Days of the Dead

The new narcocultura. Osiel Cárdenas, who is now awaiting trial in the United States; the Holy Death cult draws devotees from the drug trade.

  1. Last May, an exhibit sponsored by the government of the Mexican state of Sinaloa compelled civic leaders in Culiacán, the capital, to denounce the artist Rosa María Robles and demand that the show be closed down. Comments left in the visitors’ book weren’t as harsh. After wandering aghast through installations that featured bloodied toilets and suspended children’s outfits pierced by dried cow tongues or long, knobby rubber penises, viewers wrote things like “It gave me nausea, but it made me think” and “This was very hard; it made me want to cry.” A few even thanked Robles for the exhibit.

    Sometimes a black boot was displayed in the act of shattering an ostrich egg. Not every viewer may have understood that this was the artist’s way of critiquing the macho narcotraficante culture of her native state, which has brought with it uncounted acts of violence, including hundreds of murders each year. But many did understand: people in Sinaloa know that los narcos actually wear those absurd ...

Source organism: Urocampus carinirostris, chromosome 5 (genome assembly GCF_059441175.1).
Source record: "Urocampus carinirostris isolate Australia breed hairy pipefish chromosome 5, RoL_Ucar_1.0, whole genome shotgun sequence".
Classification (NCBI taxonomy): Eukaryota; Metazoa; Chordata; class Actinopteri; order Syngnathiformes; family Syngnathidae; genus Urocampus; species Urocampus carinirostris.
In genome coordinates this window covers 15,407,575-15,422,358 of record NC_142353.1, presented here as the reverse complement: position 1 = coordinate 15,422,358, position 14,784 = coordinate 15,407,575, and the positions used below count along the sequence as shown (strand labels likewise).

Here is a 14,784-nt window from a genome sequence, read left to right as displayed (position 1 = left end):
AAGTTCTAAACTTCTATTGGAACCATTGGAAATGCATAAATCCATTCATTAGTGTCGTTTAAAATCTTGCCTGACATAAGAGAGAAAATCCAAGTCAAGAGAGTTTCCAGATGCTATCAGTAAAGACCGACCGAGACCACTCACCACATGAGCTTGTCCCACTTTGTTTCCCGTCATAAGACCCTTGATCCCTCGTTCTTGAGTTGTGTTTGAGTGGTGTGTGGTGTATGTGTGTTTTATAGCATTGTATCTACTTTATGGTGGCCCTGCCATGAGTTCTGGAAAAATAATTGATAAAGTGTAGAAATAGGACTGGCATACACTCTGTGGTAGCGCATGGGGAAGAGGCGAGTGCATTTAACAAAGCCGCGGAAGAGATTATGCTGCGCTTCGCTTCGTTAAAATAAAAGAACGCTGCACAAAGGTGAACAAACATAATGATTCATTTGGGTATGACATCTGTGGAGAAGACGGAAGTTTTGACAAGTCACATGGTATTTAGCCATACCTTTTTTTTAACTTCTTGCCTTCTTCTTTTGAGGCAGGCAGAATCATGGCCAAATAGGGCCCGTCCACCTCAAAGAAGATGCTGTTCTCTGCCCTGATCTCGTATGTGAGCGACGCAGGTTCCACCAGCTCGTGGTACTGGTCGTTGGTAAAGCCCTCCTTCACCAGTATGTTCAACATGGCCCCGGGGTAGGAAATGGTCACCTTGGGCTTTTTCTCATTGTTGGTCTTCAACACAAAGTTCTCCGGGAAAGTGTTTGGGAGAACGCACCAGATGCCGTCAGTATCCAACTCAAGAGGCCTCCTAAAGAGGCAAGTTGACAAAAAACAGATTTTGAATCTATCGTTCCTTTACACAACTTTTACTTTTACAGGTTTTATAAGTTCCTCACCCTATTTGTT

The complete text of “Days of the Dead” is not in the Byliner library, but we love it so much we included an excerpt and a link to the full story on www.newyorker.com.

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